Considering insurance against cyber attacks

Considering insurance against cyber attacks

Projecting electronic information against attack or theft is becoming a paramount concern among all businesses these days, especially in the transportation industry, which is increasingly reliant on digital connections for a wide range of operations.

“Every company that collects, stores or transmits private information has a cyber security exposure [and] for trucking and transportation businesses, that could include employee and customer information,” Ken Goldstein, VP and worldwide cyber security manager for the Chubb Group of Insurance Companies, told Fleet Owner.

From a legal perspective, the loss of that information might result in civil lawsuits including costly defense expenses and the potential for damages,” he added. “From a regulatory perspective, a data breach may lead to fines, penalties and consumer redress funds.”

That’s why Chubb and other firms are now offering what’s known as “cyber insurance” as a way to help mitigate losses due to the destruction and/or theft of electronic data by hackers and others.

Goldstein also added that Chubb’s research indicates that only about one-third of private companies have an incident response plan for data breaches, further increasing the potential damage cyber criminals could cause them.

That’s why insurance is being viewed as a way for businesses to reduce the potential fiscal fallout from cyber attacks, he said – pointing to the 2013 Cost of a Data Breach Study conducted by the Ponemon Institute that found while the average cost of a data breach is $188 per compromised record, having an incident response plan could reduce that cost by $42 per record.

Indeed, another Ponemon study conducted with Experian Data Breach Resolution found that companies now rank cyber security risks as greater than natural disasters and other major business risks – yet only 31% of companies are currently insured against cyber attacks.

Companies in the Ponemon/Experian survey acknowledged the potential financial impact associated with security breaches, as well. Of the 56% that had breaches, they reported an average cost of these incidents as $9.4 million in the last 24 months. However, these costs are only a fraction of the average maximum financial exposure of $163 million that the companies surveyed – breached or not – believe they could suffer due to cyber incidents, said Michael Bruemmer, Experian’s VP.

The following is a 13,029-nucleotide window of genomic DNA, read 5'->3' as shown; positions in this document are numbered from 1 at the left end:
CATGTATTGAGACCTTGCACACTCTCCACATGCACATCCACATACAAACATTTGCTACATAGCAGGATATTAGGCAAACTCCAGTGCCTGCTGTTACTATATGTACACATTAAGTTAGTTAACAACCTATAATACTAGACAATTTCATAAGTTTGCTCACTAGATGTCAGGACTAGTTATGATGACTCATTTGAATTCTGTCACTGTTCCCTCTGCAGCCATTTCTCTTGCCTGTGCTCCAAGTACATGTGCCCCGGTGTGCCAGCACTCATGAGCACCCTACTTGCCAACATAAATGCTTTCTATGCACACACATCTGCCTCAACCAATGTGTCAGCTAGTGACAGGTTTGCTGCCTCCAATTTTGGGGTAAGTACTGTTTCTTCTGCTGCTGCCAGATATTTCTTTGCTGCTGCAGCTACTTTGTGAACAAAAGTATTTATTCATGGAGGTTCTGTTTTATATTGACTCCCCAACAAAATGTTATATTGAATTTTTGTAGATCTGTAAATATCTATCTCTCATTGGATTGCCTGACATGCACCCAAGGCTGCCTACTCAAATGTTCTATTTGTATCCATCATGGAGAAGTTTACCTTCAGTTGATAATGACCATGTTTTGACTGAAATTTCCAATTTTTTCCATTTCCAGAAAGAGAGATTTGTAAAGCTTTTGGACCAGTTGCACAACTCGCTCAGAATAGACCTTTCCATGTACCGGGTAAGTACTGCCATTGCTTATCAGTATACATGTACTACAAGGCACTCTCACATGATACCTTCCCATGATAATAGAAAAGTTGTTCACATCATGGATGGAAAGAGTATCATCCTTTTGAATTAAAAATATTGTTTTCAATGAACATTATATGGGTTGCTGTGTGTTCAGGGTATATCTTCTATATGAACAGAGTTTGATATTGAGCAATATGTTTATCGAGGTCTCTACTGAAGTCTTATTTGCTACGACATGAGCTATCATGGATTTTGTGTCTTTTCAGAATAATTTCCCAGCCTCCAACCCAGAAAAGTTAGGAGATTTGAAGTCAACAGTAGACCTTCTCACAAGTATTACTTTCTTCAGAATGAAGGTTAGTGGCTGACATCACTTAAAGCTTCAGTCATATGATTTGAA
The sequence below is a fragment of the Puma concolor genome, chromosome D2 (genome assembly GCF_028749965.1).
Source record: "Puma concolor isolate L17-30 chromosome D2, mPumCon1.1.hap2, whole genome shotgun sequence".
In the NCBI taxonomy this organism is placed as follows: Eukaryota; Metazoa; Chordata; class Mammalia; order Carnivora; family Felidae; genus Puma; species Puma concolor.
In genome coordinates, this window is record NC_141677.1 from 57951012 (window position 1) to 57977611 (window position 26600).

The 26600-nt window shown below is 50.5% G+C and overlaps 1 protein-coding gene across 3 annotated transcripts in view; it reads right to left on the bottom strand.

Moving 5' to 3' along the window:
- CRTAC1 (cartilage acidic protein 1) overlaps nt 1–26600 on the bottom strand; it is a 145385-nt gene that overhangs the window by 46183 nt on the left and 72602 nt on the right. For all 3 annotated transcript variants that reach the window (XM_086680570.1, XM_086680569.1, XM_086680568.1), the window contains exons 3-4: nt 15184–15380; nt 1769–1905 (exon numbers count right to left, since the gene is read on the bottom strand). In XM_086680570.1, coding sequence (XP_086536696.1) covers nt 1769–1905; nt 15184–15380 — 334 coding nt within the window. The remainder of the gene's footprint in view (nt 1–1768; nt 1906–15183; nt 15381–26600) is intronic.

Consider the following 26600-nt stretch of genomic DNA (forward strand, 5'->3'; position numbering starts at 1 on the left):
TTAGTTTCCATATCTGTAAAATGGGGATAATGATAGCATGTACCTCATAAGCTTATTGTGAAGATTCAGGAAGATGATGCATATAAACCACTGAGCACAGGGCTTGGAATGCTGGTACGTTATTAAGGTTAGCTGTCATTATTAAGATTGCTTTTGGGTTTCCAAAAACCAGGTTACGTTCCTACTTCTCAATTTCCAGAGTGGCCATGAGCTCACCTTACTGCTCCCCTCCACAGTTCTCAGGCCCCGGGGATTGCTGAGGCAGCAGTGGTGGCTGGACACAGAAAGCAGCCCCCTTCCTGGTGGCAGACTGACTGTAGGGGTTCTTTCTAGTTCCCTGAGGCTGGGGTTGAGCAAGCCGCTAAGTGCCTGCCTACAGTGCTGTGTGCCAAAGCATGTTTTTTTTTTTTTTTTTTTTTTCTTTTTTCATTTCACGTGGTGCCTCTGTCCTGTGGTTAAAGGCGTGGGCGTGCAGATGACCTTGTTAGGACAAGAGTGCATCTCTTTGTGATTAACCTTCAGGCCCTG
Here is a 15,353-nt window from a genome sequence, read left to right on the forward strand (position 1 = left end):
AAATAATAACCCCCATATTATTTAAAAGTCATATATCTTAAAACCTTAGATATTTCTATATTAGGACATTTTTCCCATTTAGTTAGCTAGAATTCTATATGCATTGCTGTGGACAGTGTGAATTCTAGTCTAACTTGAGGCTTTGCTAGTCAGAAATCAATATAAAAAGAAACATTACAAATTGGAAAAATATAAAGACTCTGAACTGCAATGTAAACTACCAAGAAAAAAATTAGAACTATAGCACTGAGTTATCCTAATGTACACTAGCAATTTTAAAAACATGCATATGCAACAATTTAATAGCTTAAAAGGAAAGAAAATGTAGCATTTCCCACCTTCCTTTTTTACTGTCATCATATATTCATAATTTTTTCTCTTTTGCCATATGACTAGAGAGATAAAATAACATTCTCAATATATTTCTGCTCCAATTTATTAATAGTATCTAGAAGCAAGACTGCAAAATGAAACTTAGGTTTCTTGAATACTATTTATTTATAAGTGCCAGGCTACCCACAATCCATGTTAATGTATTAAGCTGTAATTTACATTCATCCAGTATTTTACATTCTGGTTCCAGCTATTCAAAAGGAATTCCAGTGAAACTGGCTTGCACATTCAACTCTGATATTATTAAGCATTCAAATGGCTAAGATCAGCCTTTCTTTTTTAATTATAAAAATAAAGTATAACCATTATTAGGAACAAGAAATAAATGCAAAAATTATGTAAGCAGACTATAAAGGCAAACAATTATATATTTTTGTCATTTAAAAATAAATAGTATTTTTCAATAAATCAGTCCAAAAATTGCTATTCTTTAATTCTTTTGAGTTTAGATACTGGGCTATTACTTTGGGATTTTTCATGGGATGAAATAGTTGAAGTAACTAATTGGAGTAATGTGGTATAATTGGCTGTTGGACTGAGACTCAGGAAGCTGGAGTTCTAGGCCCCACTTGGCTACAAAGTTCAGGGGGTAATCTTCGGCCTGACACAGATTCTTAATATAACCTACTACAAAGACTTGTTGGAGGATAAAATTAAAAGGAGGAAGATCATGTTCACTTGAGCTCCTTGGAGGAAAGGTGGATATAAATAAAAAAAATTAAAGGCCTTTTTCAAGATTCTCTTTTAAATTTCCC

“We are reaching a tipping point where the majority of companies we surveyed now rank cyber security risks as high as other major insurable business risks,” he added. “We anticipate that demand for cyber security insurance is likely to increase in response to evolving breach response policies.”

It's becoming more and more common for cybercriminals to use dedicated malicious software to launch attacks on corporations, eschewing widely-recognized malware tools and making it harder to detect and repel intrusions. As a result, companies have more stringent requirements for their corporate security solutions, noted Kevin Bailey, research director for EMEA software security products and services policies for software system maker IDC.

"The sophistication and complexity of the attacks increases the need for advanced anti-malware offerings that appreciate the multiple attack points – web, network, device, etc. – used to infiltrate the endpoint and minimize the resources needed to thwart these attacks and protect the asset, be it device and data," he explained.

That’s why Chubb’s Goldstein believes transportation companies, whether they decide to buy cyber insurance or not, must recognize the potentially serious damage data breaches can cause.

“Transportation companies need to take the same steps that many other companies do to mitigate the risks associated with a data breach,” he said. “Have a written information security policy, make sure there are administrative and technical measures incorporated to safeguard private information, and plan for the back-end which would include an incident response plan and defined resources.”

Goldstein also stressed that developing a data breach incident response plan requires a commitment from senior management to dedicate the resources – both internal and external – that it may require.

“From an internal perspective, trucking and transportation executives will need someone to lead the company at the point of responding to a breach,” he explained. “Externally, post-data breach vendors and outside counsel – with network security and privacy expertise – will be needed, at a minimum, to help with a number of activities such as forensics, notifying customers and credit monitoring services.”

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